Rutgeson Full Batten Retaining Buckles......

duncan99210

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I've got a fullyu batened mainsail that uses Rutgerson Cars and Fittings. The buckle that retains the batten in the pocket has 3 slots and a locking clip. Foolishly, when I took them off the sail last year, I forgot to make a note of how to thread them. Anyone out there got any ideas about how to thread them without breaking the things! Any help gratefully received!
 

Norman_E

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I had that type, but am afraid that I cannot be much help, what I do remember was that the only way I could do it was to remove the screws holding the clip, pull the strap tight then re-assemble the clip over it. I don't know if yours are the same, however as Rutgerson have changed the design at least once.

When I changed the sail I had new type Rutgerson cars fitted, and the sailmaker did away with fitting the battens from the luff. The new sail has them fitted from the leach with velcro in the pocket, and a velcro faced strap that secures them. A push stick inserts the velcro strap (folded double) into the pocket, it unfolds as it goes in and is totally secure. To get the batten out the push stick is inserted to separate the velcro, and the strap pulled out.
 

Norman_E

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Good idea. Will give it a go and if it fails, shrug our shoulders!

Be very careful not to drop the screws or the nuts, or lose the little steel strap. They are a bit of a fiddle to put back together, and a second person to put the nuts on as you re-assemble is useful.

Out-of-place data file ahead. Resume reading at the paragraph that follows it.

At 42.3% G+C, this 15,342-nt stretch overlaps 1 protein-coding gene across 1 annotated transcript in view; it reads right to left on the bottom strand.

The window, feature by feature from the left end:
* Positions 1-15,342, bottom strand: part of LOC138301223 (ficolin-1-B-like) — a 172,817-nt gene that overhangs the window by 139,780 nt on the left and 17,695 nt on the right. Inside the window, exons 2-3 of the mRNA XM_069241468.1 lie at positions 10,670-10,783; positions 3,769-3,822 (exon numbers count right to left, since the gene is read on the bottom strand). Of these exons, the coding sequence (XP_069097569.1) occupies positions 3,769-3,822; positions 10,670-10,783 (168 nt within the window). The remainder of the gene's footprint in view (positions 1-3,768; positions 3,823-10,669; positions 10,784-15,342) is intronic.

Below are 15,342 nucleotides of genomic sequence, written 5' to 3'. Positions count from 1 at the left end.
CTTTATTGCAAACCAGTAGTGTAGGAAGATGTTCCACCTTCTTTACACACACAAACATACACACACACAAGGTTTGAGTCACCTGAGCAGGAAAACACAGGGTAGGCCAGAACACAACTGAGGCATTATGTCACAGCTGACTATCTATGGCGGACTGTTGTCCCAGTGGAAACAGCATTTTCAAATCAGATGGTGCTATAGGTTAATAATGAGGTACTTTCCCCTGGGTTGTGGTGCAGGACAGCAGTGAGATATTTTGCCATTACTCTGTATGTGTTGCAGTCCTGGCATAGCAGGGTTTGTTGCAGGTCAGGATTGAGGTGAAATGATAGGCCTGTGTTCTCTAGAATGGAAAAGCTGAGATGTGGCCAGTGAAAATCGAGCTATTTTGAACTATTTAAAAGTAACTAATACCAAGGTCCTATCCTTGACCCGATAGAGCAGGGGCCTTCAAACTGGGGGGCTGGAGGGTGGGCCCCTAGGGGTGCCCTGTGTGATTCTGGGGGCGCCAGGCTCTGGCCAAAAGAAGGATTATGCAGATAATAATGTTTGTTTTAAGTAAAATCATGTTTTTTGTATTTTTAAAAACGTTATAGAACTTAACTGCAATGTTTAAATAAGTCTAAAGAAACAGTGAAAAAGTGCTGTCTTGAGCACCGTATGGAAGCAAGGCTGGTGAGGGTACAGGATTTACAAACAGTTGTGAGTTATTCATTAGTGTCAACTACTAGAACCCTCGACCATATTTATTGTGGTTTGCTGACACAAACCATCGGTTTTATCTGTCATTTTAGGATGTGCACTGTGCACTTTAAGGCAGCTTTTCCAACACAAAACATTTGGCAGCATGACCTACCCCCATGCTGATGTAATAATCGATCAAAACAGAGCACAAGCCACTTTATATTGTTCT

Nigel_Ward

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Are the batten cars like this?

If so, you do not need to remove the screws or bar.

I spent a while fiddling when I bought my boat as the battens were rigged in two ways. I think the top is correct.

If it is like these then undo the lock lever. Pull the plastic wedge aft keeping the loop of flat braid tape through the metal bar. Pull the loop down (or up) so the batten can be slid aft through the bar into the pocket (behind the metal bar). When the batten is fully home lift the end of the tape round the batten end. push the plastic wedge back into the bar then tension the tape and lock with the lever.
 

richardm47

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Rutgerson Batten Retaining Gizmo

We have exactly that system on our mainsail, and my son and I were bending on the mainsail yesterday, with much annoyance at the poor design. (Sorry if you were offended by the language on berth C11 yesterday.)

Maybe we've missed the point but we concluded that the metal plate and its 2 nuts and bolts had to be removed from the fitting to allow the batten to be put in its proper place. Cue dropped and lost bits. And then you have to align both white plastic bits with the hole in the sail itself to get the bolts back in - yes they can all move independantly! We do need 2 people to do the job.

One tip: leave those tiny nuts in their sockets and put gaffer tape over the sockets to keep the nuts from falling out and overboard.